Chapter_06_Solutions - Chapter 6 How Cells Read the Genome...

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DEFINITIONS 6–1 General transcription factor 6–2 snRNA (small nuclear RNA) 6–3 Promoter 6–4 Exosome 6–5 rRNA (ribosomal RNA) 6–6 mRNA (messenger RNA) 6–7 RNA splicing 6–8 Terminator 6–9 Trans-splicing 6–10 Exon 6–11 Nuclear pore complex TRUE/FALSE 6–12 True. Errors in DNA replication have the potential to affect future genera- tions of cells, while errors in transcription have no genetic consequence. Errors in transcription lead to mistakes in a small fraction of RNAs, whose functions are further monitored by downstream quality-control mecha- nisms. The essential feature is that errors in DNA replication change the gene and, thereby, affect all the copies of RNA (and protein) made in the original cell and all its progeny cells. By contrast, errors in transcription are limited to a small number of defective RNAs (and proteins), and are not passed on to progeny cells. These considerations are reflected in the intrinsic error rates for RNA and DNA polymerases: RNA polymerases typically make 1 mistake in copying 10 4 nucleotides, while DNA polymerases make about 1 error per 10 7 nucleotides. Such significant differences in error rates suggest that natural selection is stronger against errors in replication than against errors in tran- scription. 6–13 False. The s subunit associates with the bacterial RNA polymerase core enzyme to form the RNA polymerase holoenzyme only during the initiation phase of RNA synthesis. The s subunit helps the core enzyme bind to the promoter and stays associated with the core enzyme until RNA synthesis has been properly initiated, and then it dissociates. FROM DNA TO RNA In This Chapter FROM DNA TO RNA A121 FROM RNA TO A132 PROTEIN THE RNA WORLD AND A146 THE ORIGINS OF LIFE Chapter 6 A121 6 How Cells Read the Genome: From DNA to Protein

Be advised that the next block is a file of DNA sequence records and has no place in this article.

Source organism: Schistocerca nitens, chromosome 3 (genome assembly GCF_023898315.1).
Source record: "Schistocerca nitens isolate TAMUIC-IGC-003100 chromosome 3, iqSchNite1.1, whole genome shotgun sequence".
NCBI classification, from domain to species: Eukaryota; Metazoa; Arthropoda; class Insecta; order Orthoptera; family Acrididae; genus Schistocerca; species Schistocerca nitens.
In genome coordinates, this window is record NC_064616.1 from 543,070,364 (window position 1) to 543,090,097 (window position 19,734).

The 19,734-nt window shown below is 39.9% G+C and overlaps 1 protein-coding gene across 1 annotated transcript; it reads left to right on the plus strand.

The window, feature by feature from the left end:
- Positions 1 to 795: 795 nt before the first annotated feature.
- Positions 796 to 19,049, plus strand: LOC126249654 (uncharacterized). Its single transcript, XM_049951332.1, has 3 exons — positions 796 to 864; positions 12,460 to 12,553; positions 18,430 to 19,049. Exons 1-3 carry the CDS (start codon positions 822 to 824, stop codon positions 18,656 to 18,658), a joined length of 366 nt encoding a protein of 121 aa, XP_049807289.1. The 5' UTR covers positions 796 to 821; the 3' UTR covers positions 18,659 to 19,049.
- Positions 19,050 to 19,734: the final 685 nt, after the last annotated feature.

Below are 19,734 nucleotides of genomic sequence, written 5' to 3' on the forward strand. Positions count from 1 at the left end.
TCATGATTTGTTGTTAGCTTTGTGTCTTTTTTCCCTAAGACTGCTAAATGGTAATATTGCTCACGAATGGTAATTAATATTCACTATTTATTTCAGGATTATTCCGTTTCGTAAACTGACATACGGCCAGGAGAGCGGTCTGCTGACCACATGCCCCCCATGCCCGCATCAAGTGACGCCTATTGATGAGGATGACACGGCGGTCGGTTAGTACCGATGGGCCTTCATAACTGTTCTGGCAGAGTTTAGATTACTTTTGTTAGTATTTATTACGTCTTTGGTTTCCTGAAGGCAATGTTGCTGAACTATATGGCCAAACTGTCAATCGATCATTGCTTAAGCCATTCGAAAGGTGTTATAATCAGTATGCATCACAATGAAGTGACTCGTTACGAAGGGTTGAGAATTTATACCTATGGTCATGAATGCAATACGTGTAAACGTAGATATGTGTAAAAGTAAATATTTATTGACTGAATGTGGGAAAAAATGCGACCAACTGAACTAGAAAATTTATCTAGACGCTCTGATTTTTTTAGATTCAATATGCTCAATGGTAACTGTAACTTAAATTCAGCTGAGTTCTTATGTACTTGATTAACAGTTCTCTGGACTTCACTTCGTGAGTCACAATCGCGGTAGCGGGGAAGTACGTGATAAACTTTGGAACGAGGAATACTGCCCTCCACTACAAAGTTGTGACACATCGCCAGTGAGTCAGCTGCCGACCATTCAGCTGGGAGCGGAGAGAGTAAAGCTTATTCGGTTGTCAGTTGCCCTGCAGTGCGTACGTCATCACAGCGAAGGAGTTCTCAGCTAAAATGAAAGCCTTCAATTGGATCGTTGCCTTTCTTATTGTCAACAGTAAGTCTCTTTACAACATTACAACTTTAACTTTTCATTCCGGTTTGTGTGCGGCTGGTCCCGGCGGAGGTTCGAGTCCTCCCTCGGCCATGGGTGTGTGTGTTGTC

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6–14 True. At its 3 ¢ end each eucaryotic mRNA has a string of adenine nucleotides, the last of which has a terminal ribose with a free 3 ¢ -OH group. At its 5 ¢ end each mRNA carries a 7-methylguanosine that is linked 5 ¢ to 5 ¢ with the first nucleotide in the mRNA. This linkage leaves a free 3 ¢ -OH group on the ribose of the capping nucleotide. 6–15 False. Although intron sequences are mostly dispensable, they must be removed precisely. An error of even one nucleotide during removal would shift the reading frame in the spliced mRNA molecule and produce an aber- rant protein. 6–16 False. The 3 ¢ ends of most pre-mRNA transcripts produced by RNA poly- merase II are defined, not by the termination point of transcription, but by cleavage of the RNA chain 10–30 nucleotides downstream of the sequence AAUAAA and 30 or so nucleotides upstream of a GU- or U-rich sequence. THOUGHT PROBLEMS 6–17 The answer is best given by Francis Crick himself, who coined the terms ‘the sequence hypothesis,’ which proposes that genetic information is encoded in the sequence of the DNA bases, and ‘the central dogma,’ which states that DNA makes RNA makes protein, in 1957.
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